With the chill in the morning air, it’s hard to believe that the Valley just suffered through one of the hottest and driest summers on record.
The summer of 2011 was a record-breaking season with weather highlights that included a lingering visit from la nina, a persistent drought, dust storms of biblical proportion, and the fourth hottest day on record since the National Weather Service began maintaining records from 1895.
Unfortunately, the trend of hotter and drier weather doesn’t seem likely to change anytime in the near future. The three hottest days on record have all occurred since the summer of 1990 and continued moderate-to-extreme-drought conditions remain in the forecast.
What makes the debilitating heat even less bearable is the lack of relief typically associated with desert nights. Valley residents of the early 1900s still suffered through 105-plus-degree summer days; however, their nights were rewarded with temperatures that averaged in the low 70s. Last summer, Phoenix had an average overnight low temperature of 83.3 degrees, and on Aug. 15, the temperature never dropped below 90 degrees.
Doug Green with the National Weather Service said the “concrete jungle” does not release heat and that is why overnight temperatures are rising.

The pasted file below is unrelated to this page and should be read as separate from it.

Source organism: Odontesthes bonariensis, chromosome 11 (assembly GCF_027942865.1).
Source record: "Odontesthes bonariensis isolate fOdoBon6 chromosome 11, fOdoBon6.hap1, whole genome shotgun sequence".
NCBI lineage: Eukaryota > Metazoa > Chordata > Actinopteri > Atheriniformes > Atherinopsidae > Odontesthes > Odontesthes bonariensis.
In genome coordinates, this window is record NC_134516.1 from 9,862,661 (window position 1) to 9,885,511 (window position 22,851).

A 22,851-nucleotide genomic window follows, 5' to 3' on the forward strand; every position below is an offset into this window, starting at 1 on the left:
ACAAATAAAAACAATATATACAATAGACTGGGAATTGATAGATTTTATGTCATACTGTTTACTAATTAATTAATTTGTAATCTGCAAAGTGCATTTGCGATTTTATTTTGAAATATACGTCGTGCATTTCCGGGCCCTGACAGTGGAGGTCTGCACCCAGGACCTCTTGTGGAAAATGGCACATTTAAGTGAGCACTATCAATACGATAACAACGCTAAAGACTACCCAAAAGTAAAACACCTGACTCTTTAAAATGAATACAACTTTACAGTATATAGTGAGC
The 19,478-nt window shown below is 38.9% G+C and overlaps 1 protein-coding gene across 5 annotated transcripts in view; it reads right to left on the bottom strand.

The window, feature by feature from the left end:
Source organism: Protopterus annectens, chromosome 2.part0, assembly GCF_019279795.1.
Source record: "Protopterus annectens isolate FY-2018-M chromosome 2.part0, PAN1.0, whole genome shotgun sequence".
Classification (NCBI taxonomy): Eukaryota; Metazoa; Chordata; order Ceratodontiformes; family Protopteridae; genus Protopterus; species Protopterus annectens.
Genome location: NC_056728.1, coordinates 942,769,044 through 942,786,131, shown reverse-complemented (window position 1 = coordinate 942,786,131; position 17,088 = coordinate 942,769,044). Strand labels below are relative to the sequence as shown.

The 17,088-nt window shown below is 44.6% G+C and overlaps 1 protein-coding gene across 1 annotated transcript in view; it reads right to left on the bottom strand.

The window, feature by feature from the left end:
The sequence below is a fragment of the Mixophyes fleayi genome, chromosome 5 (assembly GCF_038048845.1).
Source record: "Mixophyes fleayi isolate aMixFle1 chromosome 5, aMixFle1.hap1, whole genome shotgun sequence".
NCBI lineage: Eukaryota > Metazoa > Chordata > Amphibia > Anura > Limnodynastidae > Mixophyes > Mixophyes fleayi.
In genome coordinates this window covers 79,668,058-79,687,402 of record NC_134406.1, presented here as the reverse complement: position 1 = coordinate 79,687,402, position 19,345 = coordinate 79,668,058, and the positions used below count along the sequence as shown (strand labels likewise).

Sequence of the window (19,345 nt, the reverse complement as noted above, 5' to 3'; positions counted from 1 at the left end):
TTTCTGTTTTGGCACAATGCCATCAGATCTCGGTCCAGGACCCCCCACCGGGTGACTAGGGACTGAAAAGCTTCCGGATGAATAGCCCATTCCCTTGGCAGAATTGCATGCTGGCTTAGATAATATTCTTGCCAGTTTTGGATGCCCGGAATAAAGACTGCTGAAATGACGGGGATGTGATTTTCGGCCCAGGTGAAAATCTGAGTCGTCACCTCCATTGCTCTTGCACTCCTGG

“When a city is built like this, the concrete, the asphalt, the buildings do not radiate heat back to space as effectively as the outlying desert,” Green said.
This phenomenon, known as the “Urban Heat Island Effect,” results in an increasing overnight temperature that expands from the center of Phoenix for any given date in summer or winter. The “effect” increases and expands with the size of the “concrete island.”
With the explosive growth of the Valley over the last 30 years, the phenomenon continues to grow and influence temperatures far from the center of Phoenix. Many researchers agree that Phoenix is heading toward its first 100 degree overnight low on record if the trend continues, possibly within the next decade.
The City of Phoenix is working to address the issue through such efforts as the Phoenix Urban Form Project. The project is wide ranging, addressing building form, infrastructure design and the material used for both in an effort to minimalize the sun’s impact on the community.
The plan also includes a massive tree planting component that would provide green and shaded pathways through much of metro Phoenix. The city anticipates that such project could ultimately result in a significant decrease of daytime and nighttime ambient temperatures.
The environmental impact of such project versus the benefits is a topic that remains to be debated.